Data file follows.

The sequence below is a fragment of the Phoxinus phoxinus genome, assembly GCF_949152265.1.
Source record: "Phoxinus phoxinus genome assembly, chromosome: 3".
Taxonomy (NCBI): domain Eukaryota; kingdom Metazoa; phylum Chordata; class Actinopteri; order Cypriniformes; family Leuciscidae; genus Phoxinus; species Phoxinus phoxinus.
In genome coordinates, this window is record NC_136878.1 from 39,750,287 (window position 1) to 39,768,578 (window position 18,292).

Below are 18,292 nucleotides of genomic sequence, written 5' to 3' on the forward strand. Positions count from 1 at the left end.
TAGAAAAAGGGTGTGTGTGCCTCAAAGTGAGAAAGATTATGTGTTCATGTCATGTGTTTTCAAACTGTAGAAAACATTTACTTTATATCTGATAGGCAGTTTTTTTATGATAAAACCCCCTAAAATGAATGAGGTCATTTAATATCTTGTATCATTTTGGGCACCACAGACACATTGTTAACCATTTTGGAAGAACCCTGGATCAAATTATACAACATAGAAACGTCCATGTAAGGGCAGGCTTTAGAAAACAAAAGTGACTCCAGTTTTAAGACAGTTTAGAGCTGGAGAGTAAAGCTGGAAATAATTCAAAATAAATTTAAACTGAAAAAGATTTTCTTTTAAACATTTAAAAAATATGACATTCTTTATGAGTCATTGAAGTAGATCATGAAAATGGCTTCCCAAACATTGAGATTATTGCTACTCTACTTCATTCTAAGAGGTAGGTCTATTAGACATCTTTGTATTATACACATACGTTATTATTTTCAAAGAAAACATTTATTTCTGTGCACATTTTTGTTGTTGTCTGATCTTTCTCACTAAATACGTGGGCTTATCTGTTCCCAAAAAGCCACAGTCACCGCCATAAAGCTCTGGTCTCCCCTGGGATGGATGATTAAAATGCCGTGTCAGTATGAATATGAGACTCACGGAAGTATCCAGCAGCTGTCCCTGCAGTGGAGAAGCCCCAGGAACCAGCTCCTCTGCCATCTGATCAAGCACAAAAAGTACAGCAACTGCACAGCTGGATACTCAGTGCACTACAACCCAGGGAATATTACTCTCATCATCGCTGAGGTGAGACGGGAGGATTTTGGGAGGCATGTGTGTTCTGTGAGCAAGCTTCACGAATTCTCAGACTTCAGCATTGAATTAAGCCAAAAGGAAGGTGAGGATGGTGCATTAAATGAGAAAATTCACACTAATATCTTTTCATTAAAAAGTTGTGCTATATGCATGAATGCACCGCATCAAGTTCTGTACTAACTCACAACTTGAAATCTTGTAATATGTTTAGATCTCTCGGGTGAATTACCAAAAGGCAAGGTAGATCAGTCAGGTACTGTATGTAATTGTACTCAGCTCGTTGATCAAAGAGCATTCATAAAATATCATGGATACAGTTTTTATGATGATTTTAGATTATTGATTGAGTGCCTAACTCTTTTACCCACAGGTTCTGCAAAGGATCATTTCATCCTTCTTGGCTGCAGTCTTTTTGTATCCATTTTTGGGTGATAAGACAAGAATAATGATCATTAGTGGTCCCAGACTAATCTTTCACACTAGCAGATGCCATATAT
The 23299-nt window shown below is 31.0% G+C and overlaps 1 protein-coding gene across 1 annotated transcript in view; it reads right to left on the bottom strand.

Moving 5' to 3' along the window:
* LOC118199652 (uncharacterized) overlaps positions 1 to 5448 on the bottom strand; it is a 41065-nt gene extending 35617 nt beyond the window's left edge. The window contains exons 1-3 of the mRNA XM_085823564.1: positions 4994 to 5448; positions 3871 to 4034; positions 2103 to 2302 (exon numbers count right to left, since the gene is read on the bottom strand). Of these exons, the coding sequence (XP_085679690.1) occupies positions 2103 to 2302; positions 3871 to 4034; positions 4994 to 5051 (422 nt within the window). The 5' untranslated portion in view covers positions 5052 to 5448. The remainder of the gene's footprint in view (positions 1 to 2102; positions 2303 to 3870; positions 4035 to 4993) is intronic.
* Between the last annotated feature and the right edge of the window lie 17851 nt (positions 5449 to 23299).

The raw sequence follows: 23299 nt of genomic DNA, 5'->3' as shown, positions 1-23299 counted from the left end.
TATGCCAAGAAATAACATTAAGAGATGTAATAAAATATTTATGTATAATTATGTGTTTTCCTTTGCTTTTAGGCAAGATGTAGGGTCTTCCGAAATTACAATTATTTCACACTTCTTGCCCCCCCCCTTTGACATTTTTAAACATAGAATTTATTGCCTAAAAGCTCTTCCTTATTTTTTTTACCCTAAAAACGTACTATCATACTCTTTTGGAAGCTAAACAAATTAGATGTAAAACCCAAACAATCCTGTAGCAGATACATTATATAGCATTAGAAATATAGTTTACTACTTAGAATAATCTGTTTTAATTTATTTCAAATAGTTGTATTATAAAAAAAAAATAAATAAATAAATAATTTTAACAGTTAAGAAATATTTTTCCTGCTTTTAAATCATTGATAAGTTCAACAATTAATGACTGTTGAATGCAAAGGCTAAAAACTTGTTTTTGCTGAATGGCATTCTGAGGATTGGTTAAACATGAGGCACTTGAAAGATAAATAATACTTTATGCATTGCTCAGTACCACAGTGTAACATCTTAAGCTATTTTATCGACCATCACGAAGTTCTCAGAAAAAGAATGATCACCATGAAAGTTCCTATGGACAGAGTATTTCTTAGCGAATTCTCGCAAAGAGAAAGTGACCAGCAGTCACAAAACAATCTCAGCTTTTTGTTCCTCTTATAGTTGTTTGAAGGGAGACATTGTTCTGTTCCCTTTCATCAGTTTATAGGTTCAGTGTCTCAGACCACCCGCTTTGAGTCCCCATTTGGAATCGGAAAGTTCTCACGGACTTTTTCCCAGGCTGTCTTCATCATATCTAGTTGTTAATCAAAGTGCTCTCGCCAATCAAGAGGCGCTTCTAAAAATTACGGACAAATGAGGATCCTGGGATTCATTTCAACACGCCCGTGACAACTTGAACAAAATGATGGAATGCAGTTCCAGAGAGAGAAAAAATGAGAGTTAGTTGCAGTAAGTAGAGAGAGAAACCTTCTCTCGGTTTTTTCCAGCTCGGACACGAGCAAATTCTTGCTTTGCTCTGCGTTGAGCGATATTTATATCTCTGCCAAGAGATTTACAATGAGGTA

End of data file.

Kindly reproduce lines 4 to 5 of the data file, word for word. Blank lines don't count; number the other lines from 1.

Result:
In genome coordinates, this window is record NC_136878.1 from 39,750,287 (window position 1) to 39,768,578 (window position 18,292).

Below are 18,292 nucleotides of genomic sequence, written 5' to 3' on the forward strand. Positions count from 1 at the left end.